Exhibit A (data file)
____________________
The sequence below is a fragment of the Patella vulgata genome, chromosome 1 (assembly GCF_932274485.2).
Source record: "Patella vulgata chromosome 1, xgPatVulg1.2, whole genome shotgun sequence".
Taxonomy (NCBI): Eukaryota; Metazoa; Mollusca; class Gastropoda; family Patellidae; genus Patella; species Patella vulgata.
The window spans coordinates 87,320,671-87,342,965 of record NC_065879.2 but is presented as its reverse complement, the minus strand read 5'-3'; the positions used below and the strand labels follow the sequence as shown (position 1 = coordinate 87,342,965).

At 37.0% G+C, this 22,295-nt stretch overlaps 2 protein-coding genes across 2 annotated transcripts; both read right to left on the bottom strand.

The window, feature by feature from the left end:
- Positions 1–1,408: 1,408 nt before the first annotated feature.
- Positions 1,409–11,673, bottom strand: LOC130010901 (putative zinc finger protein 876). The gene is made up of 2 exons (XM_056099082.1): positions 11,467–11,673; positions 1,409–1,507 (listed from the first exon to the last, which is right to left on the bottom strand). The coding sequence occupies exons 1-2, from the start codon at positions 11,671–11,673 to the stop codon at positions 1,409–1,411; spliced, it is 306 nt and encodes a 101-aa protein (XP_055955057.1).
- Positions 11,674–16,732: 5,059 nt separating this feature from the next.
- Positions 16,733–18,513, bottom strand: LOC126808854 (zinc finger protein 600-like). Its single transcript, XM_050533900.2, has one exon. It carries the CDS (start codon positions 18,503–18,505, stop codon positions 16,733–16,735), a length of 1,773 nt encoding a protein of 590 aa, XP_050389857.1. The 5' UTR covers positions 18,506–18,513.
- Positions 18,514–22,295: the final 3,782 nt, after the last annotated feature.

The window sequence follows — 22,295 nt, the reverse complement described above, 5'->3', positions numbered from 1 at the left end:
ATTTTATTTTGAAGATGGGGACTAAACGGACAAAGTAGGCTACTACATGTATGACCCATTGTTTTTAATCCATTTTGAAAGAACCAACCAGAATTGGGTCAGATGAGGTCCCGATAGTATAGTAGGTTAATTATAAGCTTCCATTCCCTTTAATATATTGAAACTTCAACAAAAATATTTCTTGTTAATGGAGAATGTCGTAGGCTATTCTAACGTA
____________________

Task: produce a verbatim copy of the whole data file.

The sequence below is a fragment of the Patella vulgata genome, chromosome 1 (assembly GCF_932274485.2).
Source record: "Patella vulgata chromosome 1, xgPatVulg1.2, whole genome shotgun sequence".
Taxonomy (NCBI): Eukaryota; Metazoa; Mollusca; class Gastropoda; family Patellidae; genus Patella; species Patella vulgata.
The window spans coordinates 87,320,671-87,342,965 of record NC_065879.2 but is presented as its reverse complement, the minus strand read 5'-3'; the positions used below and the strand labels follow the sequence as shown (position 1 = coordinate 87,342,965).

At 37.0% G+C, this 22,295-nt stretch overlaps 2 protein-coding genes across 2 annotated transcripts; both read right to left on the bottom strand.

The window, feature by feature from the left end:
- Positions 1–1,408: 1,408 nt before the first annotated feature.
- Positions 1,409–11,673, bottom strand: LOC130010901 (putative zinc finger protein 876). The gene is made up of 2 exons (XM_056099082.1): positions 11,467–11,673; positions 1,409–1,507 (listed from the first exon to the last, which is right to left on the bottom strand). The coding sequence occupies exons 1-2, from the start codon at positions 11,671–11,673 to the stop codon at positions 1,409–1,411; spliced, it is 306 nt and encodes a 101-aa protein (XP_055955057.1).
- Positions 11,674–16,732: 5,059 nt separating this feature from the next.
- Positions 16,733–18,513, bottom strand: LOC126808854 (zinc finger protein 600-like). Its single transcript, XM_050533900.2, has one exon. It carries the CDS (start codon positions 18,503–18,505, stop codon positions 16,733–16,735), a length of 1,773 nt encoding a protein of 590 aa, XP_050389857.1. The 5' UTR covers positions 18,506–18,513.
- Positions 18,514–22,295: the final 3,782 nt, after the last annotated feature.

The window sequence follows — 22,295 nt, the reverse complement described above, 5'->3', positions numbered from 1 at the left end:
ATTTTATTTTGAAGATGGGGACTAAACGGACAAAGTAGGCTACTACATGTATGACCCATTGTTTTTAATCCATTTTGAAAGAACCAACCAGAATTGGGTCAGATGAGGTCCCGATAGTATAGTAGGTTAATTATAAGCTTCCATTCCCTTTAATATATTGAAACTTCAACAAAAATATTTCTTGTTAATGGAGAATGTCGTAGGCTATTCTAACGTA